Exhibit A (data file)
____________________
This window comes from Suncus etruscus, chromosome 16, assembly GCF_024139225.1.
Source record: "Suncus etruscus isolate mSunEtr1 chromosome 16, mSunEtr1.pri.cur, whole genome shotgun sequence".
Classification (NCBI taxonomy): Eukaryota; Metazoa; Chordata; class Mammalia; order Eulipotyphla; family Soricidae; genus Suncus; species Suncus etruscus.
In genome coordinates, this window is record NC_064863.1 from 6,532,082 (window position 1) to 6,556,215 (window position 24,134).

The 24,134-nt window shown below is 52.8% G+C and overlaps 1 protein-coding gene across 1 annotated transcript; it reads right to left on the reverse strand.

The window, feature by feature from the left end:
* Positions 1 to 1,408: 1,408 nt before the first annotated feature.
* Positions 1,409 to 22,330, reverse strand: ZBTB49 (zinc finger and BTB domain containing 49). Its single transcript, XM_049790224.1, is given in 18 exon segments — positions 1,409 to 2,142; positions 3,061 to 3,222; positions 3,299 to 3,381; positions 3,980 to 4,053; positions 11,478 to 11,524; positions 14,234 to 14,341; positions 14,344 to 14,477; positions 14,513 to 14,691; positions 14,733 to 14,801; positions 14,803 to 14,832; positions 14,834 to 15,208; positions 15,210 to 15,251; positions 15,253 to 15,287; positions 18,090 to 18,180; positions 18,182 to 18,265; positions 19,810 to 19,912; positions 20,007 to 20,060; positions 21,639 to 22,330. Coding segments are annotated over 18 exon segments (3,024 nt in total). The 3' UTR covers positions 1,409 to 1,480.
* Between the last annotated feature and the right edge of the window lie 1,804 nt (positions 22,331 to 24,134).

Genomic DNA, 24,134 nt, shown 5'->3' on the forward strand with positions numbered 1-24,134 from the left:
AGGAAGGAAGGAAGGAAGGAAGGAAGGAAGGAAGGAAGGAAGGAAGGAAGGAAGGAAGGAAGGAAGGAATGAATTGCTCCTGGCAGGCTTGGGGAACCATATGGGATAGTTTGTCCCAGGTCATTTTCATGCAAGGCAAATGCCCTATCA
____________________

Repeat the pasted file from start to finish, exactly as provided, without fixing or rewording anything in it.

This window comes from Suncus etruscus, chromosome 16, assembly GCF_024139225.1.
Source record: "Suncus etruscus isolate mSunEtr1 chromosome 16, mSunEtr1.pri.cur, whole genome shotgun sequence".
Classification (NCBI taxonomy): Eukaryota; Metazoa; Chordata; class Mammalia; order Eulipotyphla; family Soricidae; genus Suncus; species Suncus etruscus.
In genome coordinates, this window is record NC_064863.1 from 6,532,082 (window position 1) to 6,556,215 (window position 24,134).

The 24,134-nt window shown below is 52.8% G+C and overlaps 1 protein-coding gene across 1 annotated transcript; it reads right to left on the reverse strand.

The window, feature by feature from the left end:
* Positions 1 to 1,408: 1,408 nt before the first annotated feature.
* Positions 1,409 to 22,330, reverse strand: ZBTB49 (zinc finger and BTB domain containing 49). Its single transcript, XM_049790224.1, is given in 18 exon segments — positions 1,409 to 2,142; positions 3,061 to 3,222; positions 3,299 to 3,381; positions 3,980 to 4,053; positions 11,478 to 11,524; positions 14,234 to 14,341; positions 14,344 to 14,477; positions 14,513 to 14,691; positions 14,733 to 14,801; positions 14,803 to 14,832; positions 14,834 to 15,208; positions 15,210 to 15,251; positions 15,253 to 15,287; positions 18,090 to 18,180; positions 18,182 to 18,265; positions 19,810 to 19,912; positions 20,007 to 20,060; positions 21,639 to 22,330. Coding segments are annotated over 18 exon segments (3,024 nt in total). The 3' UTR covers positions 1,409 to 1,480.
* Between the last annotated feature and the right edge of the window lie 1,804 nt (positions 22,331 to 24,134).

Genomic DNA, 24,134 nt, shown 5'->3' on the forward strand with positions numbered 1-24,134 from the left:
AGGAAGGAAGGAAGGAAGGAAGGAAGGAAGGAAGGAAGGAAGGAAGGAAGGAAGGAAGGAAGGAAGGAATGAATTGCTCCTGGCAGGCTTGGGGAACCATATGGGATAGTTTGTCCCAGGTCATTTTCATGCAAGGCAAATGCCCTATCA